the dumbest saying

There’s a phrase, “Failure isn’t an option”. This is one of the most frightful outlooks to have. It encourages a sort of rampant perfectionism: either you win or you fail completely and you’ve destroyed this whole thing.

What human never fails? It aims high, yes, but it also punishes whoever doesn’t reach a ridiculously high standard. We should all do our best, but the fact is, sometimes that best isn’t good enough to reach our goal. This runs counter to how people want to tell the tale, “Work hard and you’ll get there!”.

Not to be macabre, but effort can be useless if you don’t wield it effectively. For example, it doesn’t matter how many hours you play chess if you only play with three-year-olds. You’re not going to become a grandmaster chess player unless you’re also three and there happens to be a grandmaster chess player for three-year-olds.

Even if you set apart the time to work on something, and you put your heart and soul into it, people can still critique it. Furthermore, they can be right.

Failure is a natural part of life. Everyone fails, and I mean every single person who has ever existed. If failure isn’t an option, neither is success, because the choice doesn’t exist. Sometimes people mess up. Sometimes people are mean and selfish. Sometimes people try their best and it doesn’t get them where they want to be.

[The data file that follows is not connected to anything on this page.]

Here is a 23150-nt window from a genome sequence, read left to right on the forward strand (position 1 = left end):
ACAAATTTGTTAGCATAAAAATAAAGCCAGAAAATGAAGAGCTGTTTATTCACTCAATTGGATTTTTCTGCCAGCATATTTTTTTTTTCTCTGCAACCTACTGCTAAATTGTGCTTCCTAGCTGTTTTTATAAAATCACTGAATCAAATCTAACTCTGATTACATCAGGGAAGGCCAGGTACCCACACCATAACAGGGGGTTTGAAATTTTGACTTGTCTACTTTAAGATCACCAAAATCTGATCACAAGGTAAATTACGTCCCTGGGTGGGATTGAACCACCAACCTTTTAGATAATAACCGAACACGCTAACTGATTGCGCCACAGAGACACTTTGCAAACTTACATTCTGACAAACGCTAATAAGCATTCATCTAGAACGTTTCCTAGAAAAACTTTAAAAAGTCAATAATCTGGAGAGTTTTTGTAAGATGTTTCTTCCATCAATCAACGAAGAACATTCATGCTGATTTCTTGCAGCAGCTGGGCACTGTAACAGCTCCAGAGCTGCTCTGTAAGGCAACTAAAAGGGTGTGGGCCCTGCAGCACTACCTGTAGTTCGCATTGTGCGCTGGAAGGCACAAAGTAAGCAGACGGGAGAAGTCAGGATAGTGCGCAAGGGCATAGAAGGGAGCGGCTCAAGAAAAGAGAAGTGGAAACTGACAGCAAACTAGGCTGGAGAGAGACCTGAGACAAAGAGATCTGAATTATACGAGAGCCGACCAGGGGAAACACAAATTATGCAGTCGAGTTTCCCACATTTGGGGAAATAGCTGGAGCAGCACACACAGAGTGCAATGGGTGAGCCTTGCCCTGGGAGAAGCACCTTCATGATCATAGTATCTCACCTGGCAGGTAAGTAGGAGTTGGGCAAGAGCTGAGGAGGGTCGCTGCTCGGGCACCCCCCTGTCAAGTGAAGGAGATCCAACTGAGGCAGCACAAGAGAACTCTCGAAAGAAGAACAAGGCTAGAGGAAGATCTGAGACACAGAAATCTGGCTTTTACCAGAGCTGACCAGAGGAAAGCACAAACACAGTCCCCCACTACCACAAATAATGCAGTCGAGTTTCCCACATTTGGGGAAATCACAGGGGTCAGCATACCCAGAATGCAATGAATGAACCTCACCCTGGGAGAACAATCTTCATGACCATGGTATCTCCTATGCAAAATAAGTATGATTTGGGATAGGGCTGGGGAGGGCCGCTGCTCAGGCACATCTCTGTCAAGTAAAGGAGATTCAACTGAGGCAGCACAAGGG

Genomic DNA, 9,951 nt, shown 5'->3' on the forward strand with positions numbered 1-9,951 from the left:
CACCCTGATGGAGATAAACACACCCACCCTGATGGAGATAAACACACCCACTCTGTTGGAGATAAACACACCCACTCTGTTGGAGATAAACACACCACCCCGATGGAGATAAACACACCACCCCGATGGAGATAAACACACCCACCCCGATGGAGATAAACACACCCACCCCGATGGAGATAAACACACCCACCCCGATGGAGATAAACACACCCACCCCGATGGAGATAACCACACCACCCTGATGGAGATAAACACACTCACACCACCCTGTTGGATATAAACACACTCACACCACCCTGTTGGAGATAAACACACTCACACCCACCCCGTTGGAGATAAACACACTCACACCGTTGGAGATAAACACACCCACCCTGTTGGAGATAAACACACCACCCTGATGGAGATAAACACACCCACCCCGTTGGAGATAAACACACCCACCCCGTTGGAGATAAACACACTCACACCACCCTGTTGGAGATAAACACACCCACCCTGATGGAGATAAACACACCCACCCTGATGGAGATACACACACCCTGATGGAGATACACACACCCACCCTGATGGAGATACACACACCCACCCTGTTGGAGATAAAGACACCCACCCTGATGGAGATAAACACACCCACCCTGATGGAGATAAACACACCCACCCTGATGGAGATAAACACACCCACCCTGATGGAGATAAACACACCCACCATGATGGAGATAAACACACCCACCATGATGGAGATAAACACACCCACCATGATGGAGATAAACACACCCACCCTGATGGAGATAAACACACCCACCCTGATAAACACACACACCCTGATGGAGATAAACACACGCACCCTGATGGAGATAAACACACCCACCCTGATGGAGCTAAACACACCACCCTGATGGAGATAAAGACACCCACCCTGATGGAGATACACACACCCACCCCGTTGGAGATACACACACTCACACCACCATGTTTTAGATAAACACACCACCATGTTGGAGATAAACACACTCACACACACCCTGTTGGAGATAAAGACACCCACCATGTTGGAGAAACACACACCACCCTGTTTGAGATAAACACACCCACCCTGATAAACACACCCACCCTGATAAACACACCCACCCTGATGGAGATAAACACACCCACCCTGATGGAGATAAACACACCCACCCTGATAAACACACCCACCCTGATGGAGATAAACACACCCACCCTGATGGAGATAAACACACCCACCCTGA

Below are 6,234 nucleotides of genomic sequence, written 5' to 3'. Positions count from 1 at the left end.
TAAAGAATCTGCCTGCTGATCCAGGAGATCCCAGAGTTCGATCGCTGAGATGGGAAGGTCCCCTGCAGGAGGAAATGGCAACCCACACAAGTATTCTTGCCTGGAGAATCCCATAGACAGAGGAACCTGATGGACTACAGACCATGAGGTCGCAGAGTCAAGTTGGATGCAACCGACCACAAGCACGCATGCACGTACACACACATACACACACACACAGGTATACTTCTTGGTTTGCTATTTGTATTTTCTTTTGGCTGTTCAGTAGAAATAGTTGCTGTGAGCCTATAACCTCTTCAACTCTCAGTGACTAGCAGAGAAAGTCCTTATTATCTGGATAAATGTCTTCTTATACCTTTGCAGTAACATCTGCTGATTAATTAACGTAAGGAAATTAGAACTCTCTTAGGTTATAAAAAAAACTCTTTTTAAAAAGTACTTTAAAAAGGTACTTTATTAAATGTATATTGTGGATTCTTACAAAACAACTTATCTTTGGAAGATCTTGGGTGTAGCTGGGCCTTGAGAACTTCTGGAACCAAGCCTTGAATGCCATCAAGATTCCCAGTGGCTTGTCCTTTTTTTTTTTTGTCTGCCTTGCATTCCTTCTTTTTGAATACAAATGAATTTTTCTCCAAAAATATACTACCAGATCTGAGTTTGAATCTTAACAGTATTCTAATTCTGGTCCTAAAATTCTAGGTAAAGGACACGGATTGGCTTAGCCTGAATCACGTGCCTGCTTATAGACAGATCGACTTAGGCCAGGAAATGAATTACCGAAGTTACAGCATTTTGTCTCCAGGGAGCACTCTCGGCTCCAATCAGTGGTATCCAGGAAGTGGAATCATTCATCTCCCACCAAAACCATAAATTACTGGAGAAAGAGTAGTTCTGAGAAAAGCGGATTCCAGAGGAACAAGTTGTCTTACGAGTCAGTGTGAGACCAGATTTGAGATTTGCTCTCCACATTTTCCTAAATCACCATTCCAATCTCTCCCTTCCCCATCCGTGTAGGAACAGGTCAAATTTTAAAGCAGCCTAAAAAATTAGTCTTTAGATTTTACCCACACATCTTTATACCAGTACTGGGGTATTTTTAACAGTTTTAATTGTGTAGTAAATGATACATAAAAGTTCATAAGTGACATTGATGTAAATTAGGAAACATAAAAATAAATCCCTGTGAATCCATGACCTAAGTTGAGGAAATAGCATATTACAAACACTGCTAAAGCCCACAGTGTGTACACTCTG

The key factor in this is the fact that: just because you fail doesn’t mean you won’t succeed again. We can learn from everything, and not taking the risk in the first place makes us miserable people. Sometimes we need to feel sad and confused because the circumstances are sad and confusing. Tomorrow isn’t guaranteed to be a bundle of joy and happiness, but it also isn’t guaranteed to be a horrible soggy mess of a day either.

Failure is always an option, but so is Success.

And in most situations? Those labels aren’t effective shows of what you’ve gained from the situation. Things are as they are. We mostly struggle in some parts and do well in others, but it’s a mixed, patchwork of results. That’s okay. Patchwork is what makes us real, live humans with purpose and meaning.

aspiration, not constant label

We like to divide people up into two categories: good and bad. There are those who put in effort to help others and make the world a better place, and then those who are all for themselves and want to tear things down. Even though we can typically sense that’s an overgeneralization, we still live with those categories in our mind. The jerk who just cut you off in traffic? Bad person. The person that let you go ahead of you in line? Good person. Life is ambiguous, and we all know that there are different parts to every person, but we still want to believe that all of these things have points and overall, you’re more good than bad.

We have a positivity bias in this, that we all think we’re just a little better than average than everyone else around us. However, since everyone has this, statistically, that means you’re probably not. We want to believe in our goodness, but far more often, we ignore the bad parts of ourselves because we don’t want to deal with it. That, or we focus so much so on the bad that it paralyzes our ability to do anything.